• Senior Responsible Owner - responsible and accountable for programme or project success underpinned by delivery of expected benefits
  • Programme manager or project manager - responsible for ensuring proper day-to-day management with a strong focus on benefits realisation
  • Business change manager or benefits manager - oversight and direction of transitional arrangements into business as usual and the embedding of new capability to deliver expected benefits.
  • Portfolio, Programme or Project Office (P3O) or specific Programme/Project Management Office (PMO) - responsible for maintaining benefit documentation for the programme or project including version control; the P3O/PMO may also be responsible for support and advice on benefits management and for reporting on programme/project progress, including benefits realisation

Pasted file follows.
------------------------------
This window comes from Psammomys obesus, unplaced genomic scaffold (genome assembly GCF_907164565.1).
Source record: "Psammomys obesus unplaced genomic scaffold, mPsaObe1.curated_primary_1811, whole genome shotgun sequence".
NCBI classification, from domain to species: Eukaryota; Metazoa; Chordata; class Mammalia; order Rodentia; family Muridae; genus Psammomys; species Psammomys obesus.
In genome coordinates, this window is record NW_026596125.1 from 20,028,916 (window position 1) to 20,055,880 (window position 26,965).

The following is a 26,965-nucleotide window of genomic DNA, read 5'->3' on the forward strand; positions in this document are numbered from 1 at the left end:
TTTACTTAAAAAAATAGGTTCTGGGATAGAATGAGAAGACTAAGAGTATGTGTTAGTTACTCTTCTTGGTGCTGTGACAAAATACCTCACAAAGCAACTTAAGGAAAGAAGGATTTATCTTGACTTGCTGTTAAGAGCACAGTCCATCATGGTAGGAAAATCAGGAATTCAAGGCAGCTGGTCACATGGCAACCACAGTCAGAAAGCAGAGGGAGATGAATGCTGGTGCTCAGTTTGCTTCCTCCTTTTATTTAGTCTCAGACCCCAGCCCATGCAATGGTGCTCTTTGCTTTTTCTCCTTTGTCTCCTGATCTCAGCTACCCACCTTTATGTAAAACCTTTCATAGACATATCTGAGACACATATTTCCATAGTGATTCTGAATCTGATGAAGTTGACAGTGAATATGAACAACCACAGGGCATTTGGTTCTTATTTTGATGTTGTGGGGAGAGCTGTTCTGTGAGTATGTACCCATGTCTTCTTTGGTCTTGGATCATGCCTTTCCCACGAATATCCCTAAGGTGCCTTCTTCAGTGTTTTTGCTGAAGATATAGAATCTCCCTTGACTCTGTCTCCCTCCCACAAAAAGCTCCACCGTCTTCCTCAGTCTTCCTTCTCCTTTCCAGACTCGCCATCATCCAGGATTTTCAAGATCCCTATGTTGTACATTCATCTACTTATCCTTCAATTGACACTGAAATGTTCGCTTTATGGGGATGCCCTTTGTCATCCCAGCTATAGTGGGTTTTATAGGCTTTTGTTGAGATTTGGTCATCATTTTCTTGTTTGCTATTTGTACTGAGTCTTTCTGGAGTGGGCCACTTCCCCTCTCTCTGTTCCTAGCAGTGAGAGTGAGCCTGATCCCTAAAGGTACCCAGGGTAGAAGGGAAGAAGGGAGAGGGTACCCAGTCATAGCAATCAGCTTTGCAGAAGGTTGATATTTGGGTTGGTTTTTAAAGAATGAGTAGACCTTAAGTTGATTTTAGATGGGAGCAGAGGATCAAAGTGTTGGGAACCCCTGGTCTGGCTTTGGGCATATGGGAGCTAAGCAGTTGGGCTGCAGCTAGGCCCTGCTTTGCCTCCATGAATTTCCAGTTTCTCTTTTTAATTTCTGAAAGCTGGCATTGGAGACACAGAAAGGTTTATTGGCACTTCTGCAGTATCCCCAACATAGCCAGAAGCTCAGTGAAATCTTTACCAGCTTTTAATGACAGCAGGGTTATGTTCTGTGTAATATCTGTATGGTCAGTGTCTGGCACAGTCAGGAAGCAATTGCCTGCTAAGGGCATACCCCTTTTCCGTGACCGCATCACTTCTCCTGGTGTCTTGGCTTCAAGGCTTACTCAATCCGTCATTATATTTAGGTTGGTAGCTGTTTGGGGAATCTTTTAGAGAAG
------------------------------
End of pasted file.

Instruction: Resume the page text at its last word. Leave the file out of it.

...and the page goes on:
• Organisational board - responsible for maintaining strategic oversight of the full range (portfolio, programme, or project) benefits anticipated across the organisation.

Benefits management process 

Managing the delivery of programme or project benefits can be broken down into four distinct stages. This guidance outlines what is involved in each stage, providing context, practical guidance, useful tools, techniques, templates, and examples to demonstrate the theory. The four stages are:

  1. identifying and structuring benefits
  2. planning benefits realisation
  3. realising and tracking benefits
  4. evaluation of benefits

While this process will offer a structured approach to managing programme and project benefits, it should not imply that benefits management is simply a mechanistic activity, or a one-off paper exercise.

Focusing on the ultimate outcomes of any investment, and proactively putting in place a framework to manage and realise benefits, should be at the heart of all programme and project delivery, driving the change and helping to retain focus on the end goals.

Benefits management and business cases